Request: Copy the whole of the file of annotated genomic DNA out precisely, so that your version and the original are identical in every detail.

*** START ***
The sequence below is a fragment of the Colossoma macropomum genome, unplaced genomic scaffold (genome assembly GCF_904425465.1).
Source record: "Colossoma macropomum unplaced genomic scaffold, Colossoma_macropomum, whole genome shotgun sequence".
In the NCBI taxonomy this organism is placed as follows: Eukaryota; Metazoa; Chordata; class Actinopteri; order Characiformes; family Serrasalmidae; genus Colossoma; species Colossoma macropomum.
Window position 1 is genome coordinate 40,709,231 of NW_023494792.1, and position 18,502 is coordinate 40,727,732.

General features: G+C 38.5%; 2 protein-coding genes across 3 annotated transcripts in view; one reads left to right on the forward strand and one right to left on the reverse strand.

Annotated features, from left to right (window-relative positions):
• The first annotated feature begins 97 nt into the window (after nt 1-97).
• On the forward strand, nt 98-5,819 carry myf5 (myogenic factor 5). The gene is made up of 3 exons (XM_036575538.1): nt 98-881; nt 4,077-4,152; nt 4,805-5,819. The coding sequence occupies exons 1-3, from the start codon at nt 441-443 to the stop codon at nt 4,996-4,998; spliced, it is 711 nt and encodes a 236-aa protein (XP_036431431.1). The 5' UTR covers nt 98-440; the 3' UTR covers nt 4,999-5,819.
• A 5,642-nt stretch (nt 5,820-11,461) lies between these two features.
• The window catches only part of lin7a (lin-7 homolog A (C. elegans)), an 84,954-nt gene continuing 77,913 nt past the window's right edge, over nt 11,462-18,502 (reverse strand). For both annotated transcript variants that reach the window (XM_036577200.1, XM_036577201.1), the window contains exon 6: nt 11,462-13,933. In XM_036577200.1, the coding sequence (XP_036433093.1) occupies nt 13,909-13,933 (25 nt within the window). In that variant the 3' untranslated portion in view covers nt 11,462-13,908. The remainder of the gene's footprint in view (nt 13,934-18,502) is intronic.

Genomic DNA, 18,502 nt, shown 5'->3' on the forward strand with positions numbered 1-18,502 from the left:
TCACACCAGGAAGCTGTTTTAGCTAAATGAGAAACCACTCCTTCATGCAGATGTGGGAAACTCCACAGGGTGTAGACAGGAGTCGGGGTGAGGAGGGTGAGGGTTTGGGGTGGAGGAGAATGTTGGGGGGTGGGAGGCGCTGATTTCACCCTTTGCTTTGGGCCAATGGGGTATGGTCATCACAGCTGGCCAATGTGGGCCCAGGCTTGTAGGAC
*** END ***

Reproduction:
The sequence below is a fragment of the Colossoma macropomum genome, unplaced genomic scaffold (genome assembly GCF_904425465.1).
Source record: "Colossoma macropomum unplaced genomic scaffold, Colossoma_macropomum, whole genome shotgun sequence".
In the NCBI taxonomy this organism is placed as follows: Eukaryota; Metazoa; Chordata; class Actinopteri; order Characiformes; family Serrasalmidae; genus Colossoma; species Colossoma macropomum.
Window position 1 is genome coordinate 40,709,231 of NW_023494792.1, and position 18,502 is coordinate 40,727,732.

General features: G+C 38.5%; 2 protein-coding genes across 3 annotated transcripts in view; one reads left to right on the forward strand and one right to left on the reverse strand.

Annotated features, from left to right (window-relative positions):
• The first annotated feature begins 97 nt into the window (after nt 1-97).
• On the forward strand, nt 98-5,819 carry myf5 (myogenic factor 5). The gene is made up of 3 exons (XM_036575538.1): nt 98-881; nt 4,077-4,152; nt 4,805-5,819. The coding sequence occupies exons 1-3, from the start codon at nt 441-443 to the stop codon at nt 4,996-4,998; spliced, it is 711 nt and encodes a 236-aa protein (XP_036431431.1). The 5' UTR covers nt 98-440; the 3' UTR covers nt 4,999-5,819.
• A 5,642-nt stretch (nt 5,820-11,461) lies between these two features.
• The window catches only part of lin7a (lin-7 homolog A (C. elegans)), an 84,954-nt gene continuing 77,913 nt past the window's right edge, over nt 11,462-18,502 (reverse strand). For both annotated transcript variants that reach the window (XM_036577200.1, XM_036577201.1), the window contains exon 6: nt 11,462-13,933. In XM_036577200.1, the coding sequence (XP_036433093.1) occupies nt 13,909-13,933 (25 nt within the window). In that variant the 3' untranslated portion in view covers nt 11,462-13,908. The remainder of the gene's footprint in view (nt 13,934-18,502) is intronic.

Genomic DNA, 18,502 nt, shown 5'->3' on the forward strand with positions numbered 1-18,502 from the left:
TCACACCAGGAAGCTGTTTTAGCTAAATGAGAAACCACTCCTTCATGCAGATGTGGGAAACTCCACAGGGTGTAGACAGGAGTCGGGGTGAGGAGGGTGAGGGTTTGGGGTGGAGGAGAATGTTGGGGGGTGGGAGGCGCTGATTTCACCCTTTGCTTTGGGCCAATGGGGTATGGTCATCACAGCTGGCCAATGTGGGCCCAGGCTTGTAGGAC